[Saleh] Perhaps the most important turning point, in my own view, will be the economic hardship currently being experienced by Syria. For thousands of Syrian families, even those that support Bashar al-Assad, are suffering great economic hardships and are unable to obtain what they need, which is something that is putting the al-Assad regime under extreme pressure. The Syrian economy is being choked by these protests…in addition to this; the daily bloodshed further complicates the situation, and increases the reprisals between the people and the regime. Let me say that there is great psychological anger towards the Bashar al-Assad regime, and this is something that will only increase in the future.

[Asharq Al-Awsat] What are the options to resolve this crisis?

[Saleh] It is to difficult to predict what the future will hold for the protest movement, but what I am afraid of is the situation in Syria ending in a stalemate, and this is the situation in a game of chess where nobody is able to move and so the game ends in a draw, which is something that would make the country ungovernable. This would see Syria under a regime that is unable to put a stop to the uprising, whilst the uprising would be unable to overthrow the regime.

There does not seem to be any resolution in sight, this is a life and death struggle for the Syrian regime, for it has not given itself any peripheral room to maneuver and survive. There is a strange restriction on the potential resolutions of this crisis, and the situation is akin to “after me, the deluge.”

[Asharq Al-Awsat] To a certain extent, the protest movement in Syria seems to be a spontaneous one; what role is the Syrian opposition playing in organizing the street protests?

[Saleh] Allow me to contradict you and say that this protest movement is not spontaneous whatsoever…for there is a huge network of [political] activists coordinating the revolution, and they are able to mobilize and coordinate protests, and express the revolution’s positions and demands. There is a kind of “pure organization” operating on the ground, and the Syrian [political] opposition is utilizing its special organizations to play a role in this.

[Asharq Al-Awsat] Do you think the “Antalya Conference” changed how the world views the Syrian opposition?

[Saleh] The Antalya Conference was a good step but, to a certain extent, it took place in an improvised manner. The situation perhaps required building a stronger oppositional framework, but in the end this represented a step forward with regards to showing a strong and solid opposition.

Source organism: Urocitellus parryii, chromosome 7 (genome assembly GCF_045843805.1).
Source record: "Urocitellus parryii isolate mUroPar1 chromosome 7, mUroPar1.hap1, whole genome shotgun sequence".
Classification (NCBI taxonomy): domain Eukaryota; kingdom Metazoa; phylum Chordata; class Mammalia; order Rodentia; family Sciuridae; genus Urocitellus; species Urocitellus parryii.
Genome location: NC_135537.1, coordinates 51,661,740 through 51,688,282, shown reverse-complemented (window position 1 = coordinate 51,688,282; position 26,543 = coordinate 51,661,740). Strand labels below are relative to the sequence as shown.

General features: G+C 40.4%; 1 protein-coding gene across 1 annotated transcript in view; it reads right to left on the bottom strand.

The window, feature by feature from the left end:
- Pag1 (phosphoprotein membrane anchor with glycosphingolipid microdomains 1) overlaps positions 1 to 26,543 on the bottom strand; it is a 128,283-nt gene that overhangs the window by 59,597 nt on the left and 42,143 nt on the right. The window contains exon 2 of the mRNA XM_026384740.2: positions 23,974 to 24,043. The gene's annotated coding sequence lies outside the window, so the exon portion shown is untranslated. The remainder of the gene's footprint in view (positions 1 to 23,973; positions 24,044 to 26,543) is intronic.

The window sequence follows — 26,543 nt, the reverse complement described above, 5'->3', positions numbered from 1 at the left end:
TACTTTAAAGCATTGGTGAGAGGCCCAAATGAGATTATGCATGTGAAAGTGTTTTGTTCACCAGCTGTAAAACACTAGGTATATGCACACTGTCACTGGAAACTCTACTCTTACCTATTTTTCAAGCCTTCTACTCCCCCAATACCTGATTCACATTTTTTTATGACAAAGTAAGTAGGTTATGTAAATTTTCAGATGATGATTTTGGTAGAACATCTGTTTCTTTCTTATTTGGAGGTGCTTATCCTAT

[Asharq Al-Awsat] Do you think that the Syrian regime’s allies may play a role in ensuring its survival?

[Saleh] There is a huge division in the states that support Bashar al-Assad’s regime; Damascus has lost the support of Sarkozy and France…as well as Washington and the other western states that have become more critical of the Bashar al-Assad regime and which are preparing to impose further sanctions on it. Only Russia and China are left, and it seems they are willing to make retractions with regards to their support of the Bashar al-Assad regime. From here, I believe that the only support left for Bashar al-Assad is coming from Iran and Hezbollah.

[Asharq Al-Awsat] What is your view about the rumours that Iranian snipers are on the ground in Syria operating in defence of the Bashar al-Assad regime?

[Saleh] It was said that Tehran was providing logistical assistance to the Syrian forces, such as electroshock weaponry and other tools used to suppress the population. Personally speaking, I cannot confirm that any individuals affiliated to Iran are present on the ground in Syria.

[Asharq Al-Awsat] What is your opinion of Hezbollah’s support for the Syrian regime?

[Saleh] In just a few days Hezbollah lost all the respect and sympathy it had garnered in Syrian hearts over decades. Hezbollah is acting from its position as an ally of the Syrian regime, which for its part provides Hezbollah with strategic strength that it is afraid of losing should the Bashar al-Assad regime collapse. The Syrian people are not asking Hezbollah to support its hopes and aspirations, but neither should it stand in the face of this either! [Hezbollah chief] Hassan Nasrallah’s recent speech was extremely provocative to the Syrian street!

[Asharq Al-Awsat] What message would you like to send to Syrian President Bashar al-Assad?

[Saleh] I do not want to send any message to President al-Assad; my message is to the brave people of Syria, and I tell them “your struggle for freedom is extremely honourable!”